Crime victim
Crime victim

Couple suffer as ‘prisoners’ in own home

A TOWNSVILLE couple take it in turns to watch their house at night, terrified thieves may come prowling again, after years of enduring the city's crime crisis.

Tess Robson, 66, and her husband Graham, 68, say they are prisoners in their own home and have been left emotionally and financially scarred at the hands of the property crime.

The couple can hear the stolen cars rush past their Cranbrook home at night, reminding them of the time their car, packed up ready for a road trip, was stolen from their grips.

They were about to hit the road to visit their new grandchild when their car was stolen, and remained on the loose for three days before it was and found dumped in swampland.

Victim of Crime; Graham and Tess Robson. Picture: Alix Sweeney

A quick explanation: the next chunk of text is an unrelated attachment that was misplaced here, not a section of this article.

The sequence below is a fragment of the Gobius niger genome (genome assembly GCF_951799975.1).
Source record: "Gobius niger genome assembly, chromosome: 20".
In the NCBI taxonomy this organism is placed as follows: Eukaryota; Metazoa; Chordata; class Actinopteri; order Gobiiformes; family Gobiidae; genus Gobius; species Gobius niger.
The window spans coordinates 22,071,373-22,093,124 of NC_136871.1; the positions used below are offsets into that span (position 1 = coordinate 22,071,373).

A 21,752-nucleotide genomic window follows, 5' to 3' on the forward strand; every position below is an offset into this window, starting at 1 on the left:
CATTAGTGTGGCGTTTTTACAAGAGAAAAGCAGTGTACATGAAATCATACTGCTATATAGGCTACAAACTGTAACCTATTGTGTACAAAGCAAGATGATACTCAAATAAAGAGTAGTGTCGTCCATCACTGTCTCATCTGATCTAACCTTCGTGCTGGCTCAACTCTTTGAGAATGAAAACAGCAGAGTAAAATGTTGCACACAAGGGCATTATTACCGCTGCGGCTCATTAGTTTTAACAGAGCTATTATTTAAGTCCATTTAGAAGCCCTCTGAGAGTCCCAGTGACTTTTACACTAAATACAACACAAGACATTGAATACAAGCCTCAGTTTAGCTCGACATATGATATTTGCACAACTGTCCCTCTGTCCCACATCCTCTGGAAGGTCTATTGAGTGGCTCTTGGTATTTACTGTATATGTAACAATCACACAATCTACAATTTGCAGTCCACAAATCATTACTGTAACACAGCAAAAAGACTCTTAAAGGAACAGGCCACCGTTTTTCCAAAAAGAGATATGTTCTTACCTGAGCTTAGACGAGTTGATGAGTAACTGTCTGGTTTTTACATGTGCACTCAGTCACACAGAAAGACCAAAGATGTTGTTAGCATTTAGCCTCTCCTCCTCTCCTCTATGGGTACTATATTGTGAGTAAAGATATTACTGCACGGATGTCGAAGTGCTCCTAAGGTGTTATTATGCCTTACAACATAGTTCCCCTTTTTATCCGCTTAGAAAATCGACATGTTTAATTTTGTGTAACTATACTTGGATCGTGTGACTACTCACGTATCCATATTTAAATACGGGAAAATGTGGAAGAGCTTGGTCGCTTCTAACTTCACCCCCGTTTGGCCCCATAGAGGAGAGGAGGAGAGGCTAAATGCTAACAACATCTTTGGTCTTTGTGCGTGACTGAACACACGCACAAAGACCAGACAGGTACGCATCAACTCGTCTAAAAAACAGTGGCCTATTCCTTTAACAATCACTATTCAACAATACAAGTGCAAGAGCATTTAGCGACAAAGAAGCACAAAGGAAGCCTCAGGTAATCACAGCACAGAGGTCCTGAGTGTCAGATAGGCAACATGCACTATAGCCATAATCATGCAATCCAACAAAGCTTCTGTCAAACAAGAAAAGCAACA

Victim of Crime; Graham and Tess Robson. Picture: Alix Sweeney

Ms Robson said they stripped the car bare and rebuilt it, costing them almost $12,000, and months of torture going back and forward with the court system.

The man behind the theft was ordered to repay his damages, but a magistrate ordered he only have to pay $3000.

The Robsons have seen just $300.

"That's not good enough," Ms Robson said.

"They wrecked that car, absolutely down to the ground."

The couple have spent hundreds of dollars over the years replacing security screens and locks, and often take turns in getting up early or sitting up late to "babysit" the house.

"You never forget when it happens, and you just have to be on alert all the time."

Ms Robson said she is now too scared to go shopping on her own, afraid a criminal may take advantage of her vulnerability and snatch her bag.

"We are prisoners in our own home."

"Nothing is getting any better … crime up here is through the roof."

Ms Robson said the region had enough police officers, and thought they should be able to pursue in appropriate situations.

Originally published as Couple suffer as 'prisoners' in own home